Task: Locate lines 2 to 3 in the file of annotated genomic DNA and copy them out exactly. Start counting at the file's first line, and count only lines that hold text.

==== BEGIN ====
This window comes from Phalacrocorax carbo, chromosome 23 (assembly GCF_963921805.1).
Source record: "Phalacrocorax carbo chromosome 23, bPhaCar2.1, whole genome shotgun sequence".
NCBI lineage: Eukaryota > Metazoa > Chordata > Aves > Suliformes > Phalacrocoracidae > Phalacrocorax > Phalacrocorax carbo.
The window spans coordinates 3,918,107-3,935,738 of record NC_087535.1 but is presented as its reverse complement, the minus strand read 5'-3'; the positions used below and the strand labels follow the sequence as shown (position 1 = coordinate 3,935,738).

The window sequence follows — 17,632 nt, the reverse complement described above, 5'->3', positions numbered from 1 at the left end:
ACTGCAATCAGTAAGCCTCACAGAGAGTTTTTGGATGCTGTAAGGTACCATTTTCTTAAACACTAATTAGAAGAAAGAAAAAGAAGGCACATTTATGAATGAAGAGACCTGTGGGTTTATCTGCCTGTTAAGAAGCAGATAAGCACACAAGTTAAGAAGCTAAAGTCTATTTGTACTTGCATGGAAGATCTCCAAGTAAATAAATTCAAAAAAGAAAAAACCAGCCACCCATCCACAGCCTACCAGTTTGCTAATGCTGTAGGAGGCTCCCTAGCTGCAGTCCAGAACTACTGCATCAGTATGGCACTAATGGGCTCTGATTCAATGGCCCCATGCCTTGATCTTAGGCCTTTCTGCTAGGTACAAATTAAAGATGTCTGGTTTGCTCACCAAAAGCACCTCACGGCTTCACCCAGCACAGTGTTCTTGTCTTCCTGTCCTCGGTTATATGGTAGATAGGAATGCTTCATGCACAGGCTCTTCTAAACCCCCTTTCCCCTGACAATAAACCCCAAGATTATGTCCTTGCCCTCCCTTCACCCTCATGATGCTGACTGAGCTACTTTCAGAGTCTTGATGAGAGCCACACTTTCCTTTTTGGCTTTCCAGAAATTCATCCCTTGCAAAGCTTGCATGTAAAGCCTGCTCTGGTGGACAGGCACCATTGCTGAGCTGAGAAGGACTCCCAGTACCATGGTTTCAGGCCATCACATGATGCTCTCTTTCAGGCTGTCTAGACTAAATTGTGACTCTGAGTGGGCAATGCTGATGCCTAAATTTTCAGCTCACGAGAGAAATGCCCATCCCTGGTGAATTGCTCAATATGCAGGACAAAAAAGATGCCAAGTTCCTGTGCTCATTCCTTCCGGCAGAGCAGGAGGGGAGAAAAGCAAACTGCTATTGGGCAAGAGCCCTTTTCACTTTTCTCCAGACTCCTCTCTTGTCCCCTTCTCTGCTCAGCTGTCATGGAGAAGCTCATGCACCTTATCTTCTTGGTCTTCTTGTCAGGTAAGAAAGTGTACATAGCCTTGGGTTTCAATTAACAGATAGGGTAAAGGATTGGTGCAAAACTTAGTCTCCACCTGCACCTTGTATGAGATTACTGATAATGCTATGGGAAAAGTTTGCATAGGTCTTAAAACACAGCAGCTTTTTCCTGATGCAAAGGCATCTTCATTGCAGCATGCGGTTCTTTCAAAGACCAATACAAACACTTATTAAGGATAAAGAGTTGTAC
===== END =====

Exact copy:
Source record: "Phalacrocorax carbo chromosome 23, bPhaCar2.1, whole genome shotgun sequence".
NCBI lineage: Eukaryota > Metazoa > Chordata > Aves > Suliformes > Phalacrocoracidae > Phalacrocorax > Phalacrocorax carbo.